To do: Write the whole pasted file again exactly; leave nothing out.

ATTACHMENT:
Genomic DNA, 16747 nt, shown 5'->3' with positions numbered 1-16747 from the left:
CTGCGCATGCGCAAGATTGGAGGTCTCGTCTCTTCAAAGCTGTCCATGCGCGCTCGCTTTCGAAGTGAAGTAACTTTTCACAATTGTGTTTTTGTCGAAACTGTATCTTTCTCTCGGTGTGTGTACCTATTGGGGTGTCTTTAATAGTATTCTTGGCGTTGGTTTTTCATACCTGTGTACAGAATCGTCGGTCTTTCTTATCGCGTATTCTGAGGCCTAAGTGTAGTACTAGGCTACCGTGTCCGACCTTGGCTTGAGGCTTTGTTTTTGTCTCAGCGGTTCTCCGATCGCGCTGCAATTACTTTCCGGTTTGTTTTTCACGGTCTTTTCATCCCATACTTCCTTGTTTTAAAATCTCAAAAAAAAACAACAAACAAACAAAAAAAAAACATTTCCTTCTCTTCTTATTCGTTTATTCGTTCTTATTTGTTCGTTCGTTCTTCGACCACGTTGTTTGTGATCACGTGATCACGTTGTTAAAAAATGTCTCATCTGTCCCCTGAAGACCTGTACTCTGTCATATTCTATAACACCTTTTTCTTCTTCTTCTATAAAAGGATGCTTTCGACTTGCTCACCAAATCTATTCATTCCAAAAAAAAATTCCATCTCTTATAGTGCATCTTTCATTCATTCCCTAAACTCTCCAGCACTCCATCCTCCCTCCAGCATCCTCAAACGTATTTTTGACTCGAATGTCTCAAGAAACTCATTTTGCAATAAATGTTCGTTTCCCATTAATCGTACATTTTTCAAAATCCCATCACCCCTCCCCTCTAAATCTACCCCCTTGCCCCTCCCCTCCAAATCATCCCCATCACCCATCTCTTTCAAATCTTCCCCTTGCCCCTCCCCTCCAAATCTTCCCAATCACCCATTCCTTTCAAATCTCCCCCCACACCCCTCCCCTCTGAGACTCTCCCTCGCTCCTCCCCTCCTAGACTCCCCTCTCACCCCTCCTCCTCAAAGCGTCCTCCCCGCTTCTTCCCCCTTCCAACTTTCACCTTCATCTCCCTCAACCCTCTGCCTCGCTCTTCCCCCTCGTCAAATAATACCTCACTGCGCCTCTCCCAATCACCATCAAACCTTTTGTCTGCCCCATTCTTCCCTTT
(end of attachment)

Genomic DNA, 16747 nt, shown 5'->3' with positions numbered 1-16747 from the left:
CTGCGCATGCGCAAGATTGGAGGTCTCGTCTCTTCAAAGCTGTCCATGCGCGCTCGCTTTCGAAGTGAAGTAACTTTTCACAATTGTGTTTTTGTCGAAACTGTATCTTTCTCTCGGTGTGTGTACCTATTGGGGTGTCTTTAATAGTATTCTTGGCGTTGGTTTTTCATACCTGTGTACAGAATCGTCGGTCTTTCTTATCGCGTATTCTGAGGCCTAAGTGTAGTACTAGGCTACCGTGTCCGACCTTGGCTTGAGGCTTTGTTTTTGTCTCAGCGGTTCTCCGATCGCGCTGCAATTACTTTCCGGTTTGTTTTTCACGGTCTTTTCATCCCATACTTCCTTGTTTTAAAATCTCAAAAAAAAACAACAAACAAACAAAAAAAAAACATTTCCTTCTCTTCTTATTCGTTTATTCGTTCTTATTTGTTCGTTCGTTCTTCGACCACGTTGTTTGTGATCACGTGATCACGTTGTTAAAAAATGTCTCATCTGTCCCCTGAAGACCTGTACTCTGTCATATTCTATAACACCTTTTTCTTCTTCTTCTATAAAAGGATGCTTTCGACTTGCTCACCAAATCTATTCATTCCAAAAAAAAATTCCATCTCTTATAGTGCATCTTTCATTCATTCCCTAAACTCTCCAGCACTCCATCCTCCCTCCAGCATCCTCAAACGTATTTTTGACTCGAATGTCTCAAGAAACTCATTTTGCAATAAATGTTCGTTTCCCATTAATCGTACATTTTTCAAAATCCCATCACCCCTCCCCTCTAAATCTACCCCCTTGCCCCTCCCCTCCAAATCATCCCCATCACCCATCTCTTTCAAATCTTCCCCTTGCCCCTCCCCTCCAAATCTTCCCAATCACCCATTCCTTTCAAATCTCCCCCCACACCCCTCCCCTCTGAGACTCTCCCTCGCTCCTCCCCTCCTAGACTCCCCTCTCACCCCTCCTCCTCAAAGCGTCCTCCCCGCTTCTTCCCCCTTCCAACTTTCACCTTCATCTCCCTCAACCCTCTGCCTCGCTCTTCCCCCTCGTCAAATAATACCTCACTGCGCCTCTCCCAATCACCATCAAACCTTTTGTCTGCCCCATTCTTCCCTTT